In S5 Appendix we analyse the interplay between interaction and intrinsic properties such as relation and gender. The main patterns in the observable dependence on gender and relation are present both in interacting and non-interacting dyads and triads; and that for a fixed intrinsic property (e.g. for groups composed of colleagues) there are in general statistically significant differences between interacting and non-interacting triads. We also analyse whether the tendency of non-interacting triads to have a lower x extension is affected by density, and we find that although the effect is indeed stronger at higher density, it is present in any density range.

Discussion and conclusion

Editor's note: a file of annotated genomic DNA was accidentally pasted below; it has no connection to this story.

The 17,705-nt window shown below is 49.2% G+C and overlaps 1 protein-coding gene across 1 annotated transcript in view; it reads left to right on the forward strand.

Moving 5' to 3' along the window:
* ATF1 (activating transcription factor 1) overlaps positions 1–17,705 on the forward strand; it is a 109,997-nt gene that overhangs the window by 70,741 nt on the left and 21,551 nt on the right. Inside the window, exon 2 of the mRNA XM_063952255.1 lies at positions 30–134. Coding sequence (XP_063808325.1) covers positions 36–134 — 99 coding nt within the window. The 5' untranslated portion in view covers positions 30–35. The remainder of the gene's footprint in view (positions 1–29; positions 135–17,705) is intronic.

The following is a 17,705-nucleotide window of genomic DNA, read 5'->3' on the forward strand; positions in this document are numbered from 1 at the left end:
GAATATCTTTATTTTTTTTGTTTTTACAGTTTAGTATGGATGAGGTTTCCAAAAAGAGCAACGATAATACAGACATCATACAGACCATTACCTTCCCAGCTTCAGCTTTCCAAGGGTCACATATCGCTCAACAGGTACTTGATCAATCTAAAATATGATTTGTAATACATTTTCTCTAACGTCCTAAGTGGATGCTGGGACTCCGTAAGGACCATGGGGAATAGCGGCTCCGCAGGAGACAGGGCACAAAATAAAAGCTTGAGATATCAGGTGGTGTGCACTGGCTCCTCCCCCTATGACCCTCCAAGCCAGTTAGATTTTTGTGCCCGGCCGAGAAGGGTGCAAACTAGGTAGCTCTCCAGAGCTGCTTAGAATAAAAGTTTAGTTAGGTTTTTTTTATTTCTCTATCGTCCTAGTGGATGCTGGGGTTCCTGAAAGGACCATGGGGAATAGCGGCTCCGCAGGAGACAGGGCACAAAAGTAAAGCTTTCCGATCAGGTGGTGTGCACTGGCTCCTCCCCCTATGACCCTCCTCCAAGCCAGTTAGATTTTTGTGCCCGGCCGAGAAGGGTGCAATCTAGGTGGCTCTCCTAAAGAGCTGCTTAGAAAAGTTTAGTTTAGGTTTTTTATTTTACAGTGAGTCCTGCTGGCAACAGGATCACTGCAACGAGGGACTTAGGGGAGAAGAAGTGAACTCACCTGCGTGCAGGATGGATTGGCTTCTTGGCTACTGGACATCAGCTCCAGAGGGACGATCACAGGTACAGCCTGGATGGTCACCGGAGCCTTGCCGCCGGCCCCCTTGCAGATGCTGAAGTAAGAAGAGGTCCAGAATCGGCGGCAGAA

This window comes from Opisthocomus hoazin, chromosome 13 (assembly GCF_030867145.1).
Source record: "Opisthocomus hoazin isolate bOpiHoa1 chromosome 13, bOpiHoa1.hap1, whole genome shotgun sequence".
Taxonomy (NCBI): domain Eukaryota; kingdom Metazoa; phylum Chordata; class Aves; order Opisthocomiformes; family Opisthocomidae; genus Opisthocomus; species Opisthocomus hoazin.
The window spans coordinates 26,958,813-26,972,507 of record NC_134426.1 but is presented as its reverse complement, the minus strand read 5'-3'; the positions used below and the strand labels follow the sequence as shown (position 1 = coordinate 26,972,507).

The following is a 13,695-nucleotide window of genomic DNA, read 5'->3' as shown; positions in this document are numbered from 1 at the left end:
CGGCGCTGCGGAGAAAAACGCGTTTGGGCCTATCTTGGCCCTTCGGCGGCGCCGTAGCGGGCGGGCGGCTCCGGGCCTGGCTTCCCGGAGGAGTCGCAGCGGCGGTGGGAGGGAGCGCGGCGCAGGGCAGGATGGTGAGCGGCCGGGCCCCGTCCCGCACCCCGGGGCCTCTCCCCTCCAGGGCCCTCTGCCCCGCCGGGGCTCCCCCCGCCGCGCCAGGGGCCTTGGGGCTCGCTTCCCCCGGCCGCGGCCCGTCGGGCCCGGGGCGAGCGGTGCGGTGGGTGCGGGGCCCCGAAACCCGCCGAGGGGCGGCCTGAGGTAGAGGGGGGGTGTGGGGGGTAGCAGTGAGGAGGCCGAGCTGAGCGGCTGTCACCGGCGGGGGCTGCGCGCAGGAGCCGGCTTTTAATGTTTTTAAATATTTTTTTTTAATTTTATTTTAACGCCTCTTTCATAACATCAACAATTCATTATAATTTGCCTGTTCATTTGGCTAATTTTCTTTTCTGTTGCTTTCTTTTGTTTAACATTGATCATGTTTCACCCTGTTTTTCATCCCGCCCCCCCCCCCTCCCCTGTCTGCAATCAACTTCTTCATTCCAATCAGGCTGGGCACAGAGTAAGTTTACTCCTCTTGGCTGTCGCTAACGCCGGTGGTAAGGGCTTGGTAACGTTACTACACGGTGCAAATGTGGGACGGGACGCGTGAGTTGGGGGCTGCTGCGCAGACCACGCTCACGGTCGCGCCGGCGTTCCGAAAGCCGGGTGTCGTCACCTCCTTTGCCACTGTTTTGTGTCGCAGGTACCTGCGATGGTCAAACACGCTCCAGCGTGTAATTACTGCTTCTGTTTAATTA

We analysed how intrinsic properties of moving pedestrian triads, such as their purpose, their personal relation, their gender, age and height, affect their walking dynamics. We have verified a strong parallel between the effect of intrinsic properties on triads and the one on dyads, that we had analysed in a previous work. Work-oriented pedestrians are faster and walk at a larger distance between them than leisure-oriented ones, although leisure-oriented ones move in a less ordered way. Work-oriented triads overlap with the “colleagues” category, so that the differences above were present also when colleagues were contrasted with friends and families. The similarity between friend behaviour and colleague behaviour is larger than the one between family behaviour and colleague behaviour (friends are faster and more ordered). We also found that all male triads walk faster than triads including females, that males keep a larger distance than females, and that same gender groups are more ordered than mixed ones, an effect probably due to the presence of families and children. Although the analysis on age and height was more difficult than in the work on dyads, we found evidence that triads composed of elderly people and those including children walk at a slower pace. Groups including children are found to move in a less ordered fashion. Finally, we found that groups composed of tall people walk faster.